As was common with colonial institutions, the trustees also looked for support to distant, richer areas, hoping to profit from the Presbyterian connection. A minister named Robert McMordie “opened a Subscription” for the Academy of Newark in the back country of Virginia and the Carolinas but his efforts were hampered by the fact that people there had already contributed to Princeton and would rather give money to institutions in their own colonies. He did get some subscriptions but met more disappointments, as at the Waxhaw District in South Carolina, “where after preaching to a very large auditory They refused Entirely.”79
A trustee, the Reverend Patrick Alison, went to South Carolina late in 1771 or early in 1772, seeking help for the academy from Presbyterians in Charleston and out in the country. Dr. William Smith had just finished a fund- raising mission there and had collected a thousand guineas for the College of Philadelphia, though annoying some people by his hard-sell, door-to-door tactics. Patrick Alison also found Charlestonians generous and collected a sum that seems to have been over 500 pounds, some of it paid to local agents long after he had left.80
A second trustee, Dr. Hugh Williamson, set off for Jamaica in March 1772 and spent a year riding across the island to Montego Bay and back, visiting the planters.81 Despite the fact that another physician, Dr. John Morgan, was there at the same time soliciting for the College of Philadelphia, Williamson “procured a handsome subscripton,” and as a result he was sent off within the year on another fund-raising mission, this time to the British Isles.82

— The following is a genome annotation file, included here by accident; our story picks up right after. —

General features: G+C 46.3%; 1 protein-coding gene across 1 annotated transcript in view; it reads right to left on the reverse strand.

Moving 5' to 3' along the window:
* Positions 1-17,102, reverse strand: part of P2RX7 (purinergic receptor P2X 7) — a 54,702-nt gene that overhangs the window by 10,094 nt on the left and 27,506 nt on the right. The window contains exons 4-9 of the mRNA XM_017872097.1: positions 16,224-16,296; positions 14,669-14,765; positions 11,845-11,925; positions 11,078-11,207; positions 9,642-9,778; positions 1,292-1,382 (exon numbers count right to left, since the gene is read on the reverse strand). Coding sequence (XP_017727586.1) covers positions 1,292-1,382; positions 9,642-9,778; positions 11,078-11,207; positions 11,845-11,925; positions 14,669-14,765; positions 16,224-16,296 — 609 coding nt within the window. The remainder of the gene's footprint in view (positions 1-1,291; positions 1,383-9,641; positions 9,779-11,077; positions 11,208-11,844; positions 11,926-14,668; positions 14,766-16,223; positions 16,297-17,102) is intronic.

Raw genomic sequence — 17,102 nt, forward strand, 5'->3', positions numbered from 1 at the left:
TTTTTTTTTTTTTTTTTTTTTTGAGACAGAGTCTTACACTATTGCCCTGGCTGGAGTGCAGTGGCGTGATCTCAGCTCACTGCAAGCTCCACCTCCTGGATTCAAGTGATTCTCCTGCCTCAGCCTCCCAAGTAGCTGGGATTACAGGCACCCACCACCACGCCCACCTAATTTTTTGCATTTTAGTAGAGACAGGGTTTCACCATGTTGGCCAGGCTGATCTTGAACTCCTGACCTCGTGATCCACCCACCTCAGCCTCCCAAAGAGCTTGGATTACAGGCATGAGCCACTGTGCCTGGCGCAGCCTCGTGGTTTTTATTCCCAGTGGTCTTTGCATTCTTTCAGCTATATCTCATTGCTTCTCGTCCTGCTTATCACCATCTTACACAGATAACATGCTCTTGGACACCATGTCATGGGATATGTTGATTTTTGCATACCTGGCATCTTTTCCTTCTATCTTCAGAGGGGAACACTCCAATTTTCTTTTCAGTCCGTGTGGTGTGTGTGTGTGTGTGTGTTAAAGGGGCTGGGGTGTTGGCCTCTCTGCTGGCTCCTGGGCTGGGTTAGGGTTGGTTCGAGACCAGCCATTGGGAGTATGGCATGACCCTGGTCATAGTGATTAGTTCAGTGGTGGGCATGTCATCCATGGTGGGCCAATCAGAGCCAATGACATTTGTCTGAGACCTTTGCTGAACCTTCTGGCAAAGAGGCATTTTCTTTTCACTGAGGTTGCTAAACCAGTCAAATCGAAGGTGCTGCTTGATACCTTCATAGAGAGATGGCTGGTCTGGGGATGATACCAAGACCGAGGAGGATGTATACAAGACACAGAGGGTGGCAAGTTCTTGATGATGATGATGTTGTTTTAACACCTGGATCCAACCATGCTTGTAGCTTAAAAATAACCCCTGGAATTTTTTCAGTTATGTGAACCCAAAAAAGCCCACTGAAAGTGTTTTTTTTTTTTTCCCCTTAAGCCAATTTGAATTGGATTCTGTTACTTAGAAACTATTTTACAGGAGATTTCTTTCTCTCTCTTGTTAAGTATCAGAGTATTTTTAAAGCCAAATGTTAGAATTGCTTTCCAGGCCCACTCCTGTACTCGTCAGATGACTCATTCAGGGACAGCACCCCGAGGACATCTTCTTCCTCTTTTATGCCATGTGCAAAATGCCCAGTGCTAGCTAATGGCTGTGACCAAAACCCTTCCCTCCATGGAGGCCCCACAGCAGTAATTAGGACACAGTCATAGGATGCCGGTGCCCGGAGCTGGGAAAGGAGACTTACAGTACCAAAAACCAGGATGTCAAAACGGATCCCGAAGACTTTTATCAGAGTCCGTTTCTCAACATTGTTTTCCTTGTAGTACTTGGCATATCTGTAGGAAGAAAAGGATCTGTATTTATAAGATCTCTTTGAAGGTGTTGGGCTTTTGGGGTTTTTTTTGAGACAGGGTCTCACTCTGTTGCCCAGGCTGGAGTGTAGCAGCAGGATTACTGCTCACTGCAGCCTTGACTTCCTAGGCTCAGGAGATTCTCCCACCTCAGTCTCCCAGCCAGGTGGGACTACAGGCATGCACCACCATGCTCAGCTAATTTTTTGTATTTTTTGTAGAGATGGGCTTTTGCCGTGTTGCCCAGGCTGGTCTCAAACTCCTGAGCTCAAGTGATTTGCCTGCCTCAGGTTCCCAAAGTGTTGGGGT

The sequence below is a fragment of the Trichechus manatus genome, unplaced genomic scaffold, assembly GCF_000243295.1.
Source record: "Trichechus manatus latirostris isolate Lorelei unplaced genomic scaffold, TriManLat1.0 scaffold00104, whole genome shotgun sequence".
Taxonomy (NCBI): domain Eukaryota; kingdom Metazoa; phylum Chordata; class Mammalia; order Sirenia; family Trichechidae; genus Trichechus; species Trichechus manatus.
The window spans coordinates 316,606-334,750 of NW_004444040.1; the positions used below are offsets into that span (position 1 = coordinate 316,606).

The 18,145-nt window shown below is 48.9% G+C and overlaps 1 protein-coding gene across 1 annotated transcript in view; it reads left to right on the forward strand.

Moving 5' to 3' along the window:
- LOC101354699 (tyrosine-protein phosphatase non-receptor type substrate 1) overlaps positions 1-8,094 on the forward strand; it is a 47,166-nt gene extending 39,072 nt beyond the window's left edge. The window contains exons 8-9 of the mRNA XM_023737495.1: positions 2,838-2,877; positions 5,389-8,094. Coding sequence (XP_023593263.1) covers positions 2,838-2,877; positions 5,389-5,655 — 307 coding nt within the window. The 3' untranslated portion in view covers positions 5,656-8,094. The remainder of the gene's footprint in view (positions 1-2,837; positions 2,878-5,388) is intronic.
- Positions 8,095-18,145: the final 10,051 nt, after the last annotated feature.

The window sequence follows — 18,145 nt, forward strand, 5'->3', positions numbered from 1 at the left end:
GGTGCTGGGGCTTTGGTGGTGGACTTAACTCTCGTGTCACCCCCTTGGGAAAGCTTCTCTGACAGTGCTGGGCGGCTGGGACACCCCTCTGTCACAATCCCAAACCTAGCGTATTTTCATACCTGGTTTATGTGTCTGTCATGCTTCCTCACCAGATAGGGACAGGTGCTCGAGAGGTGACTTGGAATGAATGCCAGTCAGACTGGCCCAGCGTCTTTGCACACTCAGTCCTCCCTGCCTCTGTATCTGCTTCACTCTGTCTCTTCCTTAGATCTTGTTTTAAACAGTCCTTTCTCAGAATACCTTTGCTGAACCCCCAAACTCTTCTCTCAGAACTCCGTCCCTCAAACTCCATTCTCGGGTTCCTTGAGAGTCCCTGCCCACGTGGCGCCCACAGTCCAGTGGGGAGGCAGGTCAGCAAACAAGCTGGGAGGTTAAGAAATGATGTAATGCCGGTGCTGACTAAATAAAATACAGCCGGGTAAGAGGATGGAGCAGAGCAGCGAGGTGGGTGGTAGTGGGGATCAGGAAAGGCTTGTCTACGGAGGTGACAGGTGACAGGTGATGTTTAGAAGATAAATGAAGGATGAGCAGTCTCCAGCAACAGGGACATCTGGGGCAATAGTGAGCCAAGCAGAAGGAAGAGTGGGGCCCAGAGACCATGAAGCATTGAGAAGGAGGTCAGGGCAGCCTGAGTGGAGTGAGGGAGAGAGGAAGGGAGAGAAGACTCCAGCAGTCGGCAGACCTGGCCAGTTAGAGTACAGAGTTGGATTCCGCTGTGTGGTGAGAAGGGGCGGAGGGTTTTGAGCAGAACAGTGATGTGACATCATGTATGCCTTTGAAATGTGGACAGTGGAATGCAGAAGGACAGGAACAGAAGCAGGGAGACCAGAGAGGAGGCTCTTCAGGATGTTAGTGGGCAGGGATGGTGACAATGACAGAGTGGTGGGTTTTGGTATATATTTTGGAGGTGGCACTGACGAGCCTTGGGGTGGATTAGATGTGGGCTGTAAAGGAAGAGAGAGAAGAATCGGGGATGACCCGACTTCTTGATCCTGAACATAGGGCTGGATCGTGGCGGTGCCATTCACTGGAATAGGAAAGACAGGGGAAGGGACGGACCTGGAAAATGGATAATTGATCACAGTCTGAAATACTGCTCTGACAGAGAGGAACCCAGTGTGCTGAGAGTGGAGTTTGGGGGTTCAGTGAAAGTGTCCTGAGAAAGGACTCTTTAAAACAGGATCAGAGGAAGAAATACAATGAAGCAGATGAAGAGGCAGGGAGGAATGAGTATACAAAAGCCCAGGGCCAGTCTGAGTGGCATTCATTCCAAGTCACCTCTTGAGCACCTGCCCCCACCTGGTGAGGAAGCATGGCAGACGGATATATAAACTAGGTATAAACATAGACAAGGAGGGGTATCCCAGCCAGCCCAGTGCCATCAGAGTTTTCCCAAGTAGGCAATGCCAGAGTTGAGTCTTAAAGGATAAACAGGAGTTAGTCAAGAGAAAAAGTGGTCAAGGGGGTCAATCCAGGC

Most colonial colleges sought at some time or other to raise money in the British Isles, where there was some feeling of an obligation to assist provisions for education in the colonies. The Academy of Newark, whose trustees wished to make it a college, was no exception.
The success of Patrick Alison in South Carolina and of Hugh Williamson in Jamaica encouraged such a mission. So did the great success of two rival college presidents, William Smith, of Philadelphia, and John Witherspoon, of Princeton. The Reverend Morgan Edwards, resident of the Newark area from 1771 to his death in 1795, had also been to England, soliciting for the Baptist college in Providence, Rhode Island, in 1767-68.
Writing at the request of the trustees in October 1773, Francis Alison explained their needs to a New England clergyman whose help he sought in the form of a letter to influential men in Great Britain. The great growth in America called for leaders in morals, learning, and religion, he wrote. Three new counties had been established in Pennsylvania alone in the last four years, and not one yet had a minister settled in it. Two hundred vacancies existed just in the area of his synod. The colleges recently established in New York (Kings), New Jersey (Princeton), and Pennsylvania (Philadelphia) were too few and too expensive. Farmers feared that if their sons were encouraged to live beyond their means in Philadelphia or New York they would refuse to become ministers. And it was farmers’ sons who must become the ministers and magistrates on the frontier.